Ship Location

E. Caribbean Sea, Grenada

Exploration Vessel (E/V) Nautilus

Exploration Vessel Nautilus is equipped with some of the latest technological systems, helping to advance the frontiers of ocean exploration. Primary capabilities include science class remotely operated vehicles (ROVs), high-resolution seafloor mapping, and real-time satellite transmission of data.

E/V Nautilus

Systematic exploration consists of a tiered approach of information gathering in geographic regions about which we know little or nothing, but where there is high potential for discovery. The first step involves studying large areas of unknown or poorly known ocean regions using sonar mapping systems. Nautilus currently uses side scan sonar systems on two towfish, Diana and Echo, for seafloor mapping, and is slated to install a hull-mounted multibeam sonar in the winter of 2013. Water column properties may also be surveyed using CTDs and other towed sensor packages to record salinity and temperature at depth.

In the second tier of exploration, resulting data are used to identify areas of further interest to be explored using our ROVs, Hercules and Argus, owned and operated by the Sea Research Foundation’s Institute for Exploration. The objective is to explore, locate and describe new habitats, geological processes, cultural sites, and unknown phenomena, establishing a rich foundation of information to catalyze further scientific efforts.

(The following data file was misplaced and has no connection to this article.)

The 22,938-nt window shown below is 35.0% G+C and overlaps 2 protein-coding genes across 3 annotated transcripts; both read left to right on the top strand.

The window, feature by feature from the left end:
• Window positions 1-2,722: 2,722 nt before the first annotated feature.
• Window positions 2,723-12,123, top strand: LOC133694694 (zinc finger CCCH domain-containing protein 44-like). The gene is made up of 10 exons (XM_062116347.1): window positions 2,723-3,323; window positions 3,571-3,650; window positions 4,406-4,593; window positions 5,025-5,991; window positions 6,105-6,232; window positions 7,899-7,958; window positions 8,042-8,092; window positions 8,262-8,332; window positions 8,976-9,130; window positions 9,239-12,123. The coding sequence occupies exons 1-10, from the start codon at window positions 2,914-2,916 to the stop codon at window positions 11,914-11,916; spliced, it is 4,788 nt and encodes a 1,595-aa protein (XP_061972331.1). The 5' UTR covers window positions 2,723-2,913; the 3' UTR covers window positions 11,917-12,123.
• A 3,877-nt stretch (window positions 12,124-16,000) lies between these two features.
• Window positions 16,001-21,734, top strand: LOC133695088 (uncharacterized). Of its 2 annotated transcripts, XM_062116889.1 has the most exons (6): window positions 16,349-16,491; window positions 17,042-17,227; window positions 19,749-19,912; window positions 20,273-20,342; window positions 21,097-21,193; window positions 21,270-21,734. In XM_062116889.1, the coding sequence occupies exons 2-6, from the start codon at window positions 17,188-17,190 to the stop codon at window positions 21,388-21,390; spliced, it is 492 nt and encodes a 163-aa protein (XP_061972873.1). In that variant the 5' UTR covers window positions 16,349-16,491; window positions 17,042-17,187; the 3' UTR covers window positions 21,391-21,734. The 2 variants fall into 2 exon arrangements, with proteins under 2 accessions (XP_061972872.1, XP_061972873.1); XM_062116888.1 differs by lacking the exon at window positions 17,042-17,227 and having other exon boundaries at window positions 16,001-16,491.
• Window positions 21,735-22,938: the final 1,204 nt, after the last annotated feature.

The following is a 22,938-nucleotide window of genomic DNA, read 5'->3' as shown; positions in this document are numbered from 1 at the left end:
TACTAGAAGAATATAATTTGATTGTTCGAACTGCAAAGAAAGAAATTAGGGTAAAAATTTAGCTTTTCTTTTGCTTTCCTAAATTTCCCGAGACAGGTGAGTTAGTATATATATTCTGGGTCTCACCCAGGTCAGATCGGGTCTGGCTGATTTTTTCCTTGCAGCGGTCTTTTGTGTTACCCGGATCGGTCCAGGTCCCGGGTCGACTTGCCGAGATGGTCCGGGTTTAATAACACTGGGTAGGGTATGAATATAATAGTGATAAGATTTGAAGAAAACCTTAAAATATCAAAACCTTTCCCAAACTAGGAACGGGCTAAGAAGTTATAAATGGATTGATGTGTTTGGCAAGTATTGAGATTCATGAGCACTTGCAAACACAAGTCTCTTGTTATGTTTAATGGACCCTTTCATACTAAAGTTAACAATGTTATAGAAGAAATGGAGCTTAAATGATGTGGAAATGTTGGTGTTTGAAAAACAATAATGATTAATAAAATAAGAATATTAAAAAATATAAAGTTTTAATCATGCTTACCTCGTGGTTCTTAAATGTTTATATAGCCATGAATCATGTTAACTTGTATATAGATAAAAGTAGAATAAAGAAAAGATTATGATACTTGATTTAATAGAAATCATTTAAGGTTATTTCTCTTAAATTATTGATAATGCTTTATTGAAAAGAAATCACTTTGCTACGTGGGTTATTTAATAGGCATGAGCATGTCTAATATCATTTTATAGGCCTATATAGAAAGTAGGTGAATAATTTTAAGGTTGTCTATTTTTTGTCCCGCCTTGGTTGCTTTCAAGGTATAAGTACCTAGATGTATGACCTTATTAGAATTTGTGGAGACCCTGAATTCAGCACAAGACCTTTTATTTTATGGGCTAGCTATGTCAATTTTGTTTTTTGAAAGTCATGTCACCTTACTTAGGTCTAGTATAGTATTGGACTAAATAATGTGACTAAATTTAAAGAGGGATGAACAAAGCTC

As the Corps of Exploration aboard Nautilus conduct operations at sea, satellite technology is used to transmit video, sensor and audio data to shore in real time. These high-definition data streams are transmitted via high bandwidth Internet-2 to the expedition’s “mission control” at the Inner Space Center (ISC), located at the University of Rhode Island’s Graduate School of Oceanography. The feed is also transmitted to other shore-based Exploration Command Centers (ECCs) developed in strategic locations around the U.S. and in other parts of the world.

A standard definition version of the live video from the ISC is then transmitted via standard Internet so that scientists, students and the general public can participate in the investigation of the unexplored deep ocean simultaneously with Nautilus-based teams via www.nautiluslive.org. These new high-speed, real-time links to shore provide a unique opportunity for the inclusion of participants from diverse communities who may not otherwise be involved in oceanographic exploration, including scientists, engineers and learners of all ages from around the world.